Parents as parents – even if divorced
Divorce caused so much upheaval in my family. It tends to do that in all families.
My children grew up and left home and I did too, at the same time. They were supportive and because they were grown up I treated them like my friends. I talked about my fears and lost life and shared some of my anguish. What I didn’t do – discuss their father with them, or run him down. As a result I thought we were handling everything very maturely.
That is, until one of my children said to me – I can’t be there for you when you’re falling apart.
I felt hurt but was extremely pleased that she’d said what she felt. I made a decision not to off load either my depression or aloneness on my children. But I didn’t really have anyone to talk to about my parenting issues. Divorce is so personal and yet so public and the members of the family going through the process don’t want everyone to know exactly what’s going on. I didn’t want to involve my mother or my siblings and had no friends who were divorcing at the same time. I talked instead to those whose world was crumbling with mine – my children. I wish I hadn’t had such an intense need for privacy and had talked instead to my sister, my friends, my Buddhist group. Some of the most disturbing stuff I discussed with my therapist and the rest I processed myself. I wish I had read Why you can’t be your child’s friend before.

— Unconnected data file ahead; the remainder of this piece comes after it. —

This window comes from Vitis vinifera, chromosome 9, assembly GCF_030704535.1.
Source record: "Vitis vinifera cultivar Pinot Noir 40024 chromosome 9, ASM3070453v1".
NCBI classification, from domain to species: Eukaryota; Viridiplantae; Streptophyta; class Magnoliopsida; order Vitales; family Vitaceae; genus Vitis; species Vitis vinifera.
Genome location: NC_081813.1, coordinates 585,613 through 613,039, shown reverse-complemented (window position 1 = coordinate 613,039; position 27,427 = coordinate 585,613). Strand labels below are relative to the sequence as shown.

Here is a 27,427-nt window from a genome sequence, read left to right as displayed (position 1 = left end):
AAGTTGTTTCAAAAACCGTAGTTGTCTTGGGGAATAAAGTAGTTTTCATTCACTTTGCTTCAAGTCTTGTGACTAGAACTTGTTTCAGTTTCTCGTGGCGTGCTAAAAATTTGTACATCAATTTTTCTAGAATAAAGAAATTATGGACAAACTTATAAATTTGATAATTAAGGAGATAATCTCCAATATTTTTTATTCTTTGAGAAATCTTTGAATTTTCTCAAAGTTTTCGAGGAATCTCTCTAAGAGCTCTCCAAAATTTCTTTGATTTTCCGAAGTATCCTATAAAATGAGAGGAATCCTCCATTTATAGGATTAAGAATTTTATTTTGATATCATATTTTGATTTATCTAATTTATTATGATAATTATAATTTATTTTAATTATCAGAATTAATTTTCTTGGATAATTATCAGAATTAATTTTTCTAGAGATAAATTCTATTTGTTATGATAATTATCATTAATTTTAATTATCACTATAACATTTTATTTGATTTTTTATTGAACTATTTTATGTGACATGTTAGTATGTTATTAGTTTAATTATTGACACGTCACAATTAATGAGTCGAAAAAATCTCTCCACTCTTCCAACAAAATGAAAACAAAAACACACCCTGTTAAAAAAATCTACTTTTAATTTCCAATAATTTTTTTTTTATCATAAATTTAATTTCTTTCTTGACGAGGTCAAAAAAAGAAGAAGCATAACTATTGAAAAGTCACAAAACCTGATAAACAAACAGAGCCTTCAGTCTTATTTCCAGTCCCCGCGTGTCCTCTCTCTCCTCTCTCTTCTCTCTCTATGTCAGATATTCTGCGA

Yesterday one of my children sent me several nasty accusatory messages about something she thought I had done. I was talking to her sister at the time. I didn’t discuss my distress with her – which is what I would probably have done between the period of my divorce and my new decision not to talk about my problems with the children.
Instead I talked to my ex – their father. I need him to be on the same page as me when it comes to disciplining children and making it clear to them what is acceptable and what isn’t. It was quite an event for me to be co-parenting again. My ex and I discuss practical matters and he has phoned me sometimes to appeal for my help in getting a point across to an unreasonable adult offspring but I haven’t talked to him about my emotional reaction to our children’s bad behavior. I think I did try at the beginning of the divorce process but all I got at the time was, “Well what do you expect if you decide to walk out?”
But that was a long time ago – and things are different now.
Don’t make the same mistake I did. Even if your children are adults, there are boundaries that need to be maintained. Especially during divorce.
This post is part of the Ultimate Blog Challenge for July 2013.
- A Good Divorce: What it Looks LIke (judithconte.wordpress.com)